The Andromeda Strain Review, by Barry Garron of The Hollywood Reporter

Like Halley's Comet, "The Andromeda Strain," Michael Crichton's story of a virulent microorganism from outer space, is coming around again. It's previous appearance, as a theatrical directed by Robert Wise, occurred 37 years ago, so it was probably due for a return visit.


In some ways, you'd hardly recognize the old pathogen now. It has a completely different origin, a revised and more diverse team of scientists fighting it and a far more imaginative solution for defeating it. Plus the scientific equipment in the secret underground lab is wa-a-a-ay cooler.


A&E's four-hour mini also contains a strong environmental message which is, in itself, a little ironic considering that Crichton, who was not associated with this project, spoke with skepticism about global warming before a congressional hearing in 2005.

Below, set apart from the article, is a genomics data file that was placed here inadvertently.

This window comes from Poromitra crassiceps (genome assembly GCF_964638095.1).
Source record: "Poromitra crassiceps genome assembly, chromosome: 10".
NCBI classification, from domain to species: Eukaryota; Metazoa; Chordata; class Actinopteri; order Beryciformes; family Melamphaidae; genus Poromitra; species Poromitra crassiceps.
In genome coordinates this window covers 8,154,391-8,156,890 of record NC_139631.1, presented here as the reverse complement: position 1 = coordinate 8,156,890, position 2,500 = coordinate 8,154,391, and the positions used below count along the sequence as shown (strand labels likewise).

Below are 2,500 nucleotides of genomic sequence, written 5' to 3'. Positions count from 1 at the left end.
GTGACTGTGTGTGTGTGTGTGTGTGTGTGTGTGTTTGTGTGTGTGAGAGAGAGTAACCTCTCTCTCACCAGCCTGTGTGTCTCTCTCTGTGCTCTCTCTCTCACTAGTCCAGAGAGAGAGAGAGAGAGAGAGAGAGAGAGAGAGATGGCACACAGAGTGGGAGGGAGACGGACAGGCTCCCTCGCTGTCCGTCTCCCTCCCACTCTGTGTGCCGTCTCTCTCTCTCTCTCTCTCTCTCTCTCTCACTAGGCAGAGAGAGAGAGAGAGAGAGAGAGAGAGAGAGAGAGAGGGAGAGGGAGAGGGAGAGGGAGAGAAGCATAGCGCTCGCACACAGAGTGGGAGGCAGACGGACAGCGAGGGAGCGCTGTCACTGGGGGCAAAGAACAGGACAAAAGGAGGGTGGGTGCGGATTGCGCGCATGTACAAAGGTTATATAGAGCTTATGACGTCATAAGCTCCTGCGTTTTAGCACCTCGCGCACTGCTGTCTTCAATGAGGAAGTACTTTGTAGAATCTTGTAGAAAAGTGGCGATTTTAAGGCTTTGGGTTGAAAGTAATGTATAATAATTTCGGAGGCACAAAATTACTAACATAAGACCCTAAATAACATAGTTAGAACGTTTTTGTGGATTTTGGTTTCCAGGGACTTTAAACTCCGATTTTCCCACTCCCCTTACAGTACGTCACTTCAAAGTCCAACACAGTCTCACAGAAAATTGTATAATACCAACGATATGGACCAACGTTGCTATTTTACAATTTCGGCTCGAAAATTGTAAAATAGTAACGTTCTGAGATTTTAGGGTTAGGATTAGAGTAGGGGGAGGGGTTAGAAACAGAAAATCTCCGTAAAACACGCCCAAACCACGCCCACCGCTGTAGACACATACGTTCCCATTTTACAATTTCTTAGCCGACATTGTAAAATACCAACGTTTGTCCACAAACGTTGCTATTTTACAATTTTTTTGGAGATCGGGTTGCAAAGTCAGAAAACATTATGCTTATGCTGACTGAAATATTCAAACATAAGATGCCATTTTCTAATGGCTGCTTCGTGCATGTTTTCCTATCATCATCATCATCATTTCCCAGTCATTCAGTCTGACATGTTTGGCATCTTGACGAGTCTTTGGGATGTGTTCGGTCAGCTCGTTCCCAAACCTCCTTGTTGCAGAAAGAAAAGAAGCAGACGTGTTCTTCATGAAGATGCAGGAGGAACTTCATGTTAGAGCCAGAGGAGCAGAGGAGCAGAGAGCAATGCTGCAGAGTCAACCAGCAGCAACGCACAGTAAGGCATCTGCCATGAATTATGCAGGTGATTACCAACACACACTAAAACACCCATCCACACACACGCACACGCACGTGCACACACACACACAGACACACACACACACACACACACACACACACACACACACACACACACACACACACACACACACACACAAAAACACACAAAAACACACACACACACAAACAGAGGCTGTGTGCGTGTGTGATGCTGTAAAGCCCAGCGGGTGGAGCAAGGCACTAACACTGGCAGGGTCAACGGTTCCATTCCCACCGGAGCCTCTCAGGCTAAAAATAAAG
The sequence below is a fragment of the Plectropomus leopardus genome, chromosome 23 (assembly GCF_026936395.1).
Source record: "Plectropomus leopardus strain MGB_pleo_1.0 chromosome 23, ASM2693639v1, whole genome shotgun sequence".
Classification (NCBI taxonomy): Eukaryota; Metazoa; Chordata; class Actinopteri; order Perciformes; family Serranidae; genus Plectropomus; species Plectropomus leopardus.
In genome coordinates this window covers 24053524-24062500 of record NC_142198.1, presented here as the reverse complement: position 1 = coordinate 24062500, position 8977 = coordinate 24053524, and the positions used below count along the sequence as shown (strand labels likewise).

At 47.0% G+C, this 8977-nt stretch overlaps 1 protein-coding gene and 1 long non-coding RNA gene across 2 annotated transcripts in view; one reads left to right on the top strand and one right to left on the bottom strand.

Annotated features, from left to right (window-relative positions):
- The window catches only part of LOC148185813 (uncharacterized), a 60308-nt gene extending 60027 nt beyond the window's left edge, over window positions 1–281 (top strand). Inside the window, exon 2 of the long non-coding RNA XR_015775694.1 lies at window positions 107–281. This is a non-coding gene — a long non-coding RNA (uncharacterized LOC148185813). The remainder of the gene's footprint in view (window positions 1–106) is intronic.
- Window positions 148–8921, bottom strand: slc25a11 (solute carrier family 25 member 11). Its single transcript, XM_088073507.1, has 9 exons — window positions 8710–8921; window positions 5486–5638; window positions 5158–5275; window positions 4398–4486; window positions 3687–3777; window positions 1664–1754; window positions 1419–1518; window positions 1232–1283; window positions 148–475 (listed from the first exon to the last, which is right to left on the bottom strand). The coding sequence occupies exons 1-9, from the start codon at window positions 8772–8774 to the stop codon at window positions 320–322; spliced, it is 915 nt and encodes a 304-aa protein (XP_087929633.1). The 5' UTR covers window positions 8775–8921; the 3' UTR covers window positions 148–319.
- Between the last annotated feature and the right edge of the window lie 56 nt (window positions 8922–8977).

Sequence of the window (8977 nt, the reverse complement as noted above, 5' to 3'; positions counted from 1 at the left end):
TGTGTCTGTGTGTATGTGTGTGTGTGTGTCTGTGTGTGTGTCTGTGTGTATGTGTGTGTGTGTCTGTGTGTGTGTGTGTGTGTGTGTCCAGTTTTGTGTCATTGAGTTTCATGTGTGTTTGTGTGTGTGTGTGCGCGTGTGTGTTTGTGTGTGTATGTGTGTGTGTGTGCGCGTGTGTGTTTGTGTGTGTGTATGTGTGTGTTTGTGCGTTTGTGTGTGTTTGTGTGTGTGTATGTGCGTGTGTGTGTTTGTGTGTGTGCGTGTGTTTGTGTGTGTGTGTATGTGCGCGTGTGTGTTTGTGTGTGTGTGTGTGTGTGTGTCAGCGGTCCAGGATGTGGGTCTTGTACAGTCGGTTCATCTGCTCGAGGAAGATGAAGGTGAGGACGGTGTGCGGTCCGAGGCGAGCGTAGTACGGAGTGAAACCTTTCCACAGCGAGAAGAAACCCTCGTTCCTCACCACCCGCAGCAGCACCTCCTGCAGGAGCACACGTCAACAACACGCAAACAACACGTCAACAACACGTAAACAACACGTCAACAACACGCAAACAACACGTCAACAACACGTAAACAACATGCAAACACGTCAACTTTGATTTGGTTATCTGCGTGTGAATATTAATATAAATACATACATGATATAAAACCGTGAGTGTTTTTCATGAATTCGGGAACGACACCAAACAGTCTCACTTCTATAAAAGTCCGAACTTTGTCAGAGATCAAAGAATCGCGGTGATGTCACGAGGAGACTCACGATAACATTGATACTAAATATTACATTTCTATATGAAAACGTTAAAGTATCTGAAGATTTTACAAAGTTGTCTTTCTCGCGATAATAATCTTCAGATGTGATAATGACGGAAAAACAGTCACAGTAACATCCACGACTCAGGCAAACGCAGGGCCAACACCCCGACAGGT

The heart of the story remains the same as it was in the 1969 novel, and scribe Robert Schenkkan wastes no time getting to it. A satellite crashes into the desert just outside of a small Utah town. Whatever was in it kills everyone almost instantly or drives them murderously insane. A team of scientists (Benjamin Bratt, Christa Miller, Viola Davis, Ricky Schroder and Daniel Dae Kim) is quickly assembled to save the world.


To read the rest of this review, visit The Hollywood Reporter:

The Andromeda Strain

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